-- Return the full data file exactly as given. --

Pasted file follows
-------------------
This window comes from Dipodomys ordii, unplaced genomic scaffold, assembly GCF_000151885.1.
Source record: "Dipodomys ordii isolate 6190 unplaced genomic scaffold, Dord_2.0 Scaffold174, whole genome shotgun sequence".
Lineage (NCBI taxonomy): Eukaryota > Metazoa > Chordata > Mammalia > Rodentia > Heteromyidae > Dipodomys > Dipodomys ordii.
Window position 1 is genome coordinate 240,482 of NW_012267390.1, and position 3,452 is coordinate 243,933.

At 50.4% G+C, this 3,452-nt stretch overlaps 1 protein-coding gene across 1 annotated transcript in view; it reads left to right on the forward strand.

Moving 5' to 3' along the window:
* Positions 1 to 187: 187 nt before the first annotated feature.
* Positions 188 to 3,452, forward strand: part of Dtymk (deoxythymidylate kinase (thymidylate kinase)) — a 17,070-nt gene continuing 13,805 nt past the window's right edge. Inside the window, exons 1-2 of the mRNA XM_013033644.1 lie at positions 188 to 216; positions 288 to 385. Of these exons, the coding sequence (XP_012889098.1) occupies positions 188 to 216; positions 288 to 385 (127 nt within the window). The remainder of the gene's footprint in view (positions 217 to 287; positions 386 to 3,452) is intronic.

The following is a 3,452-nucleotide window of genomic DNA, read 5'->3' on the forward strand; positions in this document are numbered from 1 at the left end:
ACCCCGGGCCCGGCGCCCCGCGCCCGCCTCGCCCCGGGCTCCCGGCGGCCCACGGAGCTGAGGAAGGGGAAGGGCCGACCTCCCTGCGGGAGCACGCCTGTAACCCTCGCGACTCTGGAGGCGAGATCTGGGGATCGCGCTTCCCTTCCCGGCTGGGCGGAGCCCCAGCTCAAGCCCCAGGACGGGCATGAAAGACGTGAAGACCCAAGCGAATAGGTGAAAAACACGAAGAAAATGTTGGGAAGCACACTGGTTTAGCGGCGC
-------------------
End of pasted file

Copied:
This window comes from Dipodomys ordii, unplaced genomic scaffold, assembly GCF_000151885.1.
Source record: "Dipodomys ordii isolate 6190 unplaced genomic scaffold, Dord_2.0 Scaffold174, whole genome shotgun sequence".
Lineage (NCBI taxonomy): Eukaryota > Metazoa > Chordata > Mammalia > Rodentia > Heteromyidae > Dipodomys > Dipodomys ordii.
Window position 1 is genome coordinate 240,482 of NW_012267390.1, and position 3,452 is coordinate 243,933.

At 50.4% G+C, this 3,452-nt stretch overlaps 1 protein-coding gene across 1 annotated transcript in view; it reads left to right on the forward strand.

Moving 5' to 3' along the window:
* Positions 1 to 187: 187 nt before the first annotated feature.
* Positions 188 to 3,452, forward strand: part of Dtymk (deoxythymidylate kinase (thymidylate kinase)) — a 17,070-nt gene continuing 13,805 nt past the window's right edge. Inside the window, exons 1-2 of the mRNA XM_013033644.1 lie at positions 188 to 216; positions 288 to 385. Of these exons, the coding sequence (XP_012889098.1) occupies positions 188 to 216; positions 288 to 385 (127 nt within the window). The remainder of the gene's footprint in view (positions 217 to 287; positions 386 to 3,452) is intronic.

The following is a 3,452-nucleotide window of genomic DNA, read 5'->3' on the forward strand; positions in this document are numbered from 1 at the left end:
ACCCCGGGCCCGGCGCCCCGCGCCCGCCTCGCCCCGGGCTCCCGGCGGCCCACGGAGCTGAGGAAGGGGAAGGGCCGACCTCCCTGCGGGAGCACGCCTGTAACCCTCGCGACTCTGGAGGCGAGATCTGGGGATCGCGCTTCCCTTCCCGGCTGGGCGGAGCCCCAGCTCAAGCCCCAGGACGGGCATGAAAGACGTGAAGACCCAAGCGAATAGGTGAAAAACACGAAGAAAATGTTGGGAAGCACACTGGTTTAGCGGCGC